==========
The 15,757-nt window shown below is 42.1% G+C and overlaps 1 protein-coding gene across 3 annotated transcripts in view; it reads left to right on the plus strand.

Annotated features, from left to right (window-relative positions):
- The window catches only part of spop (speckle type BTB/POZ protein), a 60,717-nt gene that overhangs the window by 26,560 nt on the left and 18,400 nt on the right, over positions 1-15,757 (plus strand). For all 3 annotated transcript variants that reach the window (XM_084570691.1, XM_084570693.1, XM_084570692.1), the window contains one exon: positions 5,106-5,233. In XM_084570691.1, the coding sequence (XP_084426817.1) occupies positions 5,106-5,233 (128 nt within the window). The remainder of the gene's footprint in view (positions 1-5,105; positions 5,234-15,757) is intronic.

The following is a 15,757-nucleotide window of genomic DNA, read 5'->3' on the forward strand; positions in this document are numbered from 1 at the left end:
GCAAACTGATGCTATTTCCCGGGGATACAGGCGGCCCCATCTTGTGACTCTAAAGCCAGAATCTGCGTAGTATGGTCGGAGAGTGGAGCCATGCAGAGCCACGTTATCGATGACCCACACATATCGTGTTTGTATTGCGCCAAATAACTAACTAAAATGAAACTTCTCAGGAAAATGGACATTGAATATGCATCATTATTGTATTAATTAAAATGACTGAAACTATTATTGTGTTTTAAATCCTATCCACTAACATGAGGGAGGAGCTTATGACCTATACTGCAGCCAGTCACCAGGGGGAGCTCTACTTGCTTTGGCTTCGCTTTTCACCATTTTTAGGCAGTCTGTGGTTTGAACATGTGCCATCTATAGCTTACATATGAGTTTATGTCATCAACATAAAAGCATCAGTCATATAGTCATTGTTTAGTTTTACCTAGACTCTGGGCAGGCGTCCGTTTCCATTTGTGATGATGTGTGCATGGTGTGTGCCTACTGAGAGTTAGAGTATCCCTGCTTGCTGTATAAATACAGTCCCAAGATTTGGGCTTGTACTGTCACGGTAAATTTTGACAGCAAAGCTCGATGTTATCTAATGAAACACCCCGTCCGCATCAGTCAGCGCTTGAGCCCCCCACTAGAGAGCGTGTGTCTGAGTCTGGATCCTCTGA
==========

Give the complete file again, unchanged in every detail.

The 15,757-nt window shown below is 42.1% G+C and overlaps 1 protein-coding gene across 3 annotated transcripts in view; it reads left to right on the plus strand.

Annotated features, from left to right (window-relative positions):
- The window catches only part of spop (speckle type BTB/POZ protein), a 60,717-nt gene that overhangs the window by 26,560 nt on the left and 18,400 nt on the right, over positions 1-15,757 (plus strand). For all 3 annotated transcript variants that reach the window (XM_084570691.1, XM_084570693.1, XM_084570692.1), the window contains one exon: positions 5,106-5,233. In XM_084570691.1, the coding sequence (XP_084426817.1) occupies positions 5,106-5,233 (128 nt within the window). The remainder of the gene's footprint in view (positions 1-5,105; positions 5,234-15,757) is intronic.

The following is a 15,757-nucleotide window of genomic DNA, read 5'->3' on the forward strand; positions in this document are numbered from 1 at the left end:
GCAAACTGATGCTATTTCCCGGGGATACAGGCGGCCCCATCTTGTGACTCTAAAGCCAGAATCTGCGTAGTATGGTCGGAGAGTGGAGCCATGCAGAGCCACGTTATCGATGACCCACACATATCGTGTTTGTATTGCGCCAAATAACTAACTAAAATGAAACTTCTCAGGAAAATGGACATTGAATATGCATCATTATTGTATTAATTAAAATGACTGAAACTATTATTGTGTTTTAAATCCTATCCACTAACATGAGGGAGGAGCTTATGACCTATACTGCAGCCAGTCACCAGGGGGAGCTCTACTTGCTTTGGCTTCGCTTTTCACCATTTTTAGGCAGTCTGTGGTTTGAACATGTGCCATCTATAGCTTACATATGAGTTTATGTCATCAACATAAAAGCATCAGTCATATAGTCATTGTTTAGTTTTACCTAGACTCTGGGCAGGCGTCCGTTTCCATTTGTGATGATGTGTGCATGGTGTGTGCCTACTGAGAGTTAGAGTATCCCTGCTTGCTGTATAAATACAGTCCCAAGATTTGGGCTTGTACTGTCACGGTAAATTTTGACAGCAAAGCTCGATGTTATCTAATGAAACACCCCGTCCGCATCAGTCAGCGCTTGAGCCCCCCACTAGAGAGCGTGTGTCTGAGTCTGGATCCTCTGA